1. Peeling Ginger: Prepare the cutting board. Using a chef’s knife, cut off a three to four inch piece of fresh ginger. Place the side of a spoon flat against the ginger. Drag the spoon in a downward motion over the ginger to remove the peel. Continue across the entire piece of ginger until the peel is fully removed. Chop off any small knobs extending from the ginger, as these will not have much flavor. 00:34
2. Slicing Ginger: To make thin, round slices, firmly hold one end of the ginger. Using a chef’s knife, make downward slices along the ginger. 02:35
3. To Julienne: To julienne the ginger, stack the round slices on top of one another. Carefully slice the ginger into tiny, thin sticks. 03:11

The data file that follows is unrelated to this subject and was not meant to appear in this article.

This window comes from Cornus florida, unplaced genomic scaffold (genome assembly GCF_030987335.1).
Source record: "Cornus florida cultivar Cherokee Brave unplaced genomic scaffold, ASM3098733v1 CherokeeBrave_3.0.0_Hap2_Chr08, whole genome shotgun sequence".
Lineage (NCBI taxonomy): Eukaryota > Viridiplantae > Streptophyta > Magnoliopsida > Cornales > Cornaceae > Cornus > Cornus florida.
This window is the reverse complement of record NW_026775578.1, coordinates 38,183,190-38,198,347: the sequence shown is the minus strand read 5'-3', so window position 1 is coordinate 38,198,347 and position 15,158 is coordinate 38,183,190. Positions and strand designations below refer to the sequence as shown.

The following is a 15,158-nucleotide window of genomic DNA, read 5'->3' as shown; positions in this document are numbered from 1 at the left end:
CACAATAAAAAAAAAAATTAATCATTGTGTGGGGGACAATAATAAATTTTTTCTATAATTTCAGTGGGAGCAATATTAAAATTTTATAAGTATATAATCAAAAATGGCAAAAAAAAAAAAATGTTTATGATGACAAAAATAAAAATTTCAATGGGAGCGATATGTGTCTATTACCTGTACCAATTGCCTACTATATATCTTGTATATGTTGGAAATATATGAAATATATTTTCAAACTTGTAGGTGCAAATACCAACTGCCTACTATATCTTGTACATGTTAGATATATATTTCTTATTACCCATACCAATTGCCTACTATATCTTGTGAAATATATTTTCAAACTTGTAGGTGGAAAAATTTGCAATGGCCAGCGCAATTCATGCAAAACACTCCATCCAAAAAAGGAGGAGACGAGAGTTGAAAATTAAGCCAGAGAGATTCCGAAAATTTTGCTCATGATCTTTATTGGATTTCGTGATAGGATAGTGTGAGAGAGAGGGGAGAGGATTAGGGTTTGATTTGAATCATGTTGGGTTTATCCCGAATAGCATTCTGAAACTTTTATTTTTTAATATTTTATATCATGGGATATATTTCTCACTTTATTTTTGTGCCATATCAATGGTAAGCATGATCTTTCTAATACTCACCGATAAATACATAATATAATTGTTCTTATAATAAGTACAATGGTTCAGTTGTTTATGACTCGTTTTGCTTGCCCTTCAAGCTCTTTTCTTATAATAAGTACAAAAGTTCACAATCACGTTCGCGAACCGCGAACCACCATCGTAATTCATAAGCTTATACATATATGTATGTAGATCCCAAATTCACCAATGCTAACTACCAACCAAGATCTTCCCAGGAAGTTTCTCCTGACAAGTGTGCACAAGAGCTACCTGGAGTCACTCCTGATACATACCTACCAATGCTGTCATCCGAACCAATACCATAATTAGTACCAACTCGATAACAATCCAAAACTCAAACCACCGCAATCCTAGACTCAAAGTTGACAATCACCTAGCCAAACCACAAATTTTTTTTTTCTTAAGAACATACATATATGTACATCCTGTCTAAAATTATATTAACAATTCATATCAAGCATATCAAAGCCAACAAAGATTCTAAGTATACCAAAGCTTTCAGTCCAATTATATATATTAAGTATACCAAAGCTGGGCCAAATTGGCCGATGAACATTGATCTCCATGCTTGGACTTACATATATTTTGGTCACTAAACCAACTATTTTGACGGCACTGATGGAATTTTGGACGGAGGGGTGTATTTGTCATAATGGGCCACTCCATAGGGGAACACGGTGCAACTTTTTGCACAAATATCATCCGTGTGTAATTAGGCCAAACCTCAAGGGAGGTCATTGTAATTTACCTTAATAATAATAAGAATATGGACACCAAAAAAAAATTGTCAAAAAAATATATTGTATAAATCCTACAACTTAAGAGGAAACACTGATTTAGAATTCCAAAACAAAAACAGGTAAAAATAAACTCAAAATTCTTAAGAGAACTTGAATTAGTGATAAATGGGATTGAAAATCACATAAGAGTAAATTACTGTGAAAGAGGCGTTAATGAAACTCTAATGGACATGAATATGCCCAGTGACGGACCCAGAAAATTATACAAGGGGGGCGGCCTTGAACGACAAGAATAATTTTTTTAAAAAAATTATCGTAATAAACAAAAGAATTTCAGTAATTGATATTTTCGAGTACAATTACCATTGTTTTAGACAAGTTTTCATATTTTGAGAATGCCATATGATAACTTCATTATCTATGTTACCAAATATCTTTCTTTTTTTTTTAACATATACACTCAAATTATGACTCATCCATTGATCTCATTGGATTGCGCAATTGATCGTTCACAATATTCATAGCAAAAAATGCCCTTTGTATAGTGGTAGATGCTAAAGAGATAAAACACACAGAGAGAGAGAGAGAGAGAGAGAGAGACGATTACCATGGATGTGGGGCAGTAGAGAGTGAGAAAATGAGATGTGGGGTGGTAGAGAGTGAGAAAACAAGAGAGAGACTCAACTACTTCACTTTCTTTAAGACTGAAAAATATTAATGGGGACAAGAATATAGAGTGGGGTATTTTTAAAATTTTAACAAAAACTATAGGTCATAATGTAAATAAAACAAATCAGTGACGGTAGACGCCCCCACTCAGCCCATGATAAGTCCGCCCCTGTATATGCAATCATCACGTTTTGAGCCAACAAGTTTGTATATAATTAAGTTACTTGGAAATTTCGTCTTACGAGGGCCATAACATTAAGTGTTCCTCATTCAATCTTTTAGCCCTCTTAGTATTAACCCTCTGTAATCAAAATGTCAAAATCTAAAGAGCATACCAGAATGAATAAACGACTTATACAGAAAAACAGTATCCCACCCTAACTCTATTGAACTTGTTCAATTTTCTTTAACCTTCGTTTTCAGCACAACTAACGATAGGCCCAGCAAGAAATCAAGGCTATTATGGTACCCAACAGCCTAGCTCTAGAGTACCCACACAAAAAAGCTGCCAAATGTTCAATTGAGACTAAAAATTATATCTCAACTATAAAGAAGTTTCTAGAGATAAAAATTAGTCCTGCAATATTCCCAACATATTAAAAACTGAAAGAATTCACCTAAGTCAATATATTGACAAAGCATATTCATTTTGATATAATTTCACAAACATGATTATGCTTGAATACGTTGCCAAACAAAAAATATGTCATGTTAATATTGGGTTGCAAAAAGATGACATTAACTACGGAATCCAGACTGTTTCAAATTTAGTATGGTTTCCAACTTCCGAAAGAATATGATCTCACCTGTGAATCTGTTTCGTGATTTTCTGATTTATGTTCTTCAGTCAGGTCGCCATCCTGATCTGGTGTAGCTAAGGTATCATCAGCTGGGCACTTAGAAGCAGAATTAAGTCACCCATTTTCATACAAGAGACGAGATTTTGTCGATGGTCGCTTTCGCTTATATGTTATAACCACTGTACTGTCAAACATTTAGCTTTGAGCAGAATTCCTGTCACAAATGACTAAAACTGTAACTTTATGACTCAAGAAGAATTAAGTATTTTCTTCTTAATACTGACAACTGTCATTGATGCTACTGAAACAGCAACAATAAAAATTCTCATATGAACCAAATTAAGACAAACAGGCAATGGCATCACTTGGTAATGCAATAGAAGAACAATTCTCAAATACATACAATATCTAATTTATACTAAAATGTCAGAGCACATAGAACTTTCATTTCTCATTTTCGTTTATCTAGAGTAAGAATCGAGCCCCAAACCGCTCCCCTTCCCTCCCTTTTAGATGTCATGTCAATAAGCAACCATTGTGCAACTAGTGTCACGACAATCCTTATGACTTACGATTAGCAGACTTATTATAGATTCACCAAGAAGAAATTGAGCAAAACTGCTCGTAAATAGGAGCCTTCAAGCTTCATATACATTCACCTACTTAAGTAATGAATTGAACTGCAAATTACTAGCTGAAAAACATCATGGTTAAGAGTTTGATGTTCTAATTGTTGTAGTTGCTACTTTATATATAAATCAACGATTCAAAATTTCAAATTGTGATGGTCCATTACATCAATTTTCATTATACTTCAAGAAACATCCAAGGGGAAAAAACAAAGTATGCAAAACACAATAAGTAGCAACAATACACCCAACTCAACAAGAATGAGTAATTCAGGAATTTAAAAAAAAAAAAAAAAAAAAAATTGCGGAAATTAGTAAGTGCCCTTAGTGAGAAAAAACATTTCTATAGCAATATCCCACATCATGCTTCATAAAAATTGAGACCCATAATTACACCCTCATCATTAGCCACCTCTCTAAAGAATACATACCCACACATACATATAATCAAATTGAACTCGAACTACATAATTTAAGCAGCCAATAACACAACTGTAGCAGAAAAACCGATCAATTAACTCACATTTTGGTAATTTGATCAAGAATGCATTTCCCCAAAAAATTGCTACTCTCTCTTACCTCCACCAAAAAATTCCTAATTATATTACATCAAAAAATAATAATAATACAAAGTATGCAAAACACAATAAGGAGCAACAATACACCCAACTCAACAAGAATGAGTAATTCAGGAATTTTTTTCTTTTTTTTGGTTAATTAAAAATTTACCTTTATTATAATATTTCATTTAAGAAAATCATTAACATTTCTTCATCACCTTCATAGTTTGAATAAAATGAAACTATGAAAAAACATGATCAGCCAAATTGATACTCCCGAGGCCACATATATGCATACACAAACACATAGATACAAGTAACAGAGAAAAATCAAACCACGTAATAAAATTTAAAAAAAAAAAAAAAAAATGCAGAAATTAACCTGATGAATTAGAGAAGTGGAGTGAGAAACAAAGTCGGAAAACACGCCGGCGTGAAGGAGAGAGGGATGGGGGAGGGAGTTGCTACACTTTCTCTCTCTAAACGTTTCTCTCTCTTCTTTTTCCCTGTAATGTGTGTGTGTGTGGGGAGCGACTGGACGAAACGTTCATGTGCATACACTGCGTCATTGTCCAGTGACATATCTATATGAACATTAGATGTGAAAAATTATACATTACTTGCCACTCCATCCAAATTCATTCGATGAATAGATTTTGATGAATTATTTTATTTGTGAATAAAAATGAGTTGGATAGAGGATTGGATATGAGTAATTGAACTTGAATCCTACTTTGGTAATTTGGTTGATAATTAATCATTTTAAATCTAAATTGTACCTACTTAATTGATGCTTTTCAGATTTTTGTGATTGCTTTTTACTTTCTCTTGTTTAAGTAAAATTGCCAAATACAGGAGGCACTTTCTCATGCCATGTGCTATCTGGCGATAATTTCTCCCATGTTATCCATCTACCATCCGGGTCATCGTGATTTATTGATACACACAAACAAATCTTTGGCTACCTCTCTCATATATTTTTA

4. To Mince: Gather the julienned pieces in the center of the cutting board. Leaving the tip of the knife against the cutting board, use the heel of the knife to chop the ginger pieces. Move the heel up and to the side with each slice in order to ensure that every piece is chopped. Add salt, if desired. Repeat as necessary. 03:40
What You'll Need
- Chef's knife
- Cutting board
- Fresh ginger
- Salt (optional)
Simon places a damp kitchen towel underneath the cutting board. This prevents the cutting board from shifting around during preparation.
Julienned ginger works well in soups and stir-frys. Consider mincing ginger for recipes that demand a more subtle flavor, as the tiny pieces will easily blend into the rest of the dish.
Adding salt to ginger will create friction while cutting, allowing for an easier chop. This trick can also be applied to mincing and chopping fresh garlic.